Disclaimer: The below is solely intended for informational purposes and in no way constitutes legal advice or specific recommendations.
In a nutshell, liens are “any official claim or charge against property or funds for payment of debt of a debt or services rendered,” according to Law.com. In layman’s terms, liens are the documents drawn up by a person who claims that another person (such as a customer) couldn’t afford to pay the full amount for a possession or a service — essentially, liens are a claim of debt. They are common in a number of sectors, including medical and real estate. For example, a contractor may place a lien on a house whose owner couldn’t afford all the renovations. In the same vein, a property tax lien or IRS lien record is a result of unpaid taxes.
Mortgages and auto loans are both types of liens: they both ensure that the creditor or financial provider can claim the property if the owner cannot afford to pay for it.
There are two types of liens that can be placed on property: a voluntary or an involuntary lien. A voluntary lien, such as a mortgage, is where a homeowner agrees to by entering a financial contract. This contract ensures that the homeowners will pay their debt, but does not negatively impact the homeowner or the property’s value.
However, an involuntary lien, also known as a mechanic’s lien, is placed on a property when a homeowner cannot pay for home improvements, a tax bill, or another outstanding charge relating to the property.
When placed on a house, an involuntary lien ensures that a homeowner cannot sell the property until the lien is removed, so it’s important to check the history of a property before making a commitment to buy it. The current owners may not even be aware that one has been placed on their property, so a quick people search or background check is part of your due diligence. This simple step can give you peace of mind.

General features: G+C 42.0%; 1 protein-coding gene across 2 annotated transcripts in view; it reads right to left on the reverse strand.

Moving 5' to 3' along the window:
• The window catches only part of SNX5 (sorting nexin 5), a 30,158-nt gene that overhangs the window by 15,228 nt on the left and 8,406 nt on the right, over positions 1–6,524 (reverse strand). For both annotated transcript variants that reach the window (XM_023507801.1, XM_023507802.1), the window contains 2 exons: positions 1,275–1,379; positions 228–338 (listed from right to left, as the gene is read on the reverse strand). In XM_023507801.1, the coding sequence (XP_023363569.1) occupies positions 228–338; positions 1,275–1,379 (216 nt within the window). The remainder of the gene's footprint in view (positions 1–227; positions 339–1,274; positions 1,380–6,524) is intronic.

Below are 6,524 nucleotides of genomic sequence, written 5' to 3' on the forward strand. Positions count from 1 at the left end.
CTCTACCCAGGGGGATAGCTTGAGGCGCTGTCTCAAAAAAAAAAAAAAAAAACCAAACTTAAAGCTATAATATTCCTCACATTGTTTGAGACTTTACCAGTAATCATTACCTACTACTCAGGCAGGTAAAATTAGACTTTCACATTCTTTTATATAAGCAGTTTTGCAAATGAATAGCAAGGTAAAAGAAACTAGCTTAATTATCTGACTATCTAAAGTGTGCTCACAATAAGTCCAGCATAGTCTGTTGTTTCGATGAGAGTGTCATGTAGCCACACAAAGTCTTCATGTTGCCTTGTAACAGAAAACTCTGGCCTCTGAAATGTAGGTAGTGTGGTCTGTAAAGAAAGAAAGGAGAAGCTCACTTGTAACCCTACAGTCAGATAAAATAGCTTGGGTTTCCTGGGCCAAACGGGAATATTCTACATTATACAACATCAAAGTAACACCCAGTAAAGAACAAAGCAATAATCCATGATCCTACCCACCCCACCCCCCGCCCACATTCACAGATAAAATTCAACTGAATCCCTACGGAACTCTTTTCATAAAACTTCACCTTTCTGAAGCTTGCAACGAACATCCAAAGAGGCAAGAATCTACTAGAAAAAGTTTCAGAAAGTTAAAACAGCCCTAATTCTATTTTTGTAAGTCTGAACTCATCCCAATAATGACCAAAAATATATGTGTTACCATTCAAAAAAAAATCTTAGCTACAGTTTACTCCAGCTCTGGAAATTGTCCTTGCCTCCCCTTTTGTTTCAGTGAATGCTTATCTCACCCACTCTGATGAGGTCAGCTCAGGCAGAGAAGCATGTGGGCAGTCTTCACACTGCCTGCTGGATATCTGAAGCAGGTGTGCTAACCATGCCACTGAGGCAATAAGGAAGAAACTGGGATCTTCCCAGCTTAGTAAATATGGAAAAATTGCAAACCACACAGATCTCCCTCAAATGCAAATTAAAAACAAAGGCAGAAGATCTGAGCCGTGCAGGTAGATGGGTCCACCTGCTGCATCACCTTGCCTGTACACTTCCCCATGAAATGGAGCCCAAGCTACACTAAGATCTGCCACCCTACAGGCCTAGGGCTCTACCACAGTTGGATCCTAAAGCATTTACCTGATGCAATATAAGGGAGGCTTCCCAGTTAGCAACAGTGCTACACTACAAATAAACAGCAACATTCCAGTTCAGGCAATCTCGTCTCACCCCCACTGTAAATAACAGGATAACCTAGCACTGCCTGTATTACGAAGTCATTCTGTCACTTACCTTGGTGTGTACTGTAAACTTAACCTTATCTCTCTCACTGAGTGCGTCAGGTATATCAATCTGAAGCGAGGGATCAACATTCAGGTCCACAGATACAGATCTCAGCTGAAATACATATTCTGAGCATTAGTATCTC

There are several ways to conduct tax lien searches, which can be done online or in-person at the county recorder, clerk, or assessor’s office.
If a lien has been placed on your property, it can affect everything from your credit rating to your job hunt, and even your personal relationships. However, there are ways to remove the lien placed on you or your home.
Liens are not uncommon and, because they’re particularly difficult to scrub from the public records, they are easily searchable online. Search tools are available, but a simple property search can uncover any property or tax liens. Using an online service, you can plug in the address of the home you are looking to buy and there’s a good chance the information you are looking for will be available.
If searching online doesn’t help, you can go through physical written records at your county recorder, clerk, or assessor’s office. These documents should be readily available, and the individuals working in these offices can help you with your research.
Involuntary liens are notoriously difficult to remove from the public record, but there are steps you can take to clear your name. It’s generally advised not to file for bankruptcy, as this will only make it easier for lien holders to collect the money they are owed.
In addition to paying off the lien, you can remove it by granting ownership to the lien holder. While this isn’t ideal, this is often the only course of action available to many. You can also claim in court that the amount you owe is unreasonable — depending on the situation, this could results in the removal of the lien.
If you pay off your debt, expect to receive a release from any government holder of involuntary liens (such as tax or IRS ones) within 30 to 60 days of your final payment. If you do not receive one, contact the agency to confirm your release. They must be notarized in order for them to be valid, and can be submitted to the county recorder’s office to have the lien totally removed from your property.
Want to know more about lien scenarios and search options? Visit the BeenVerified blog for more information.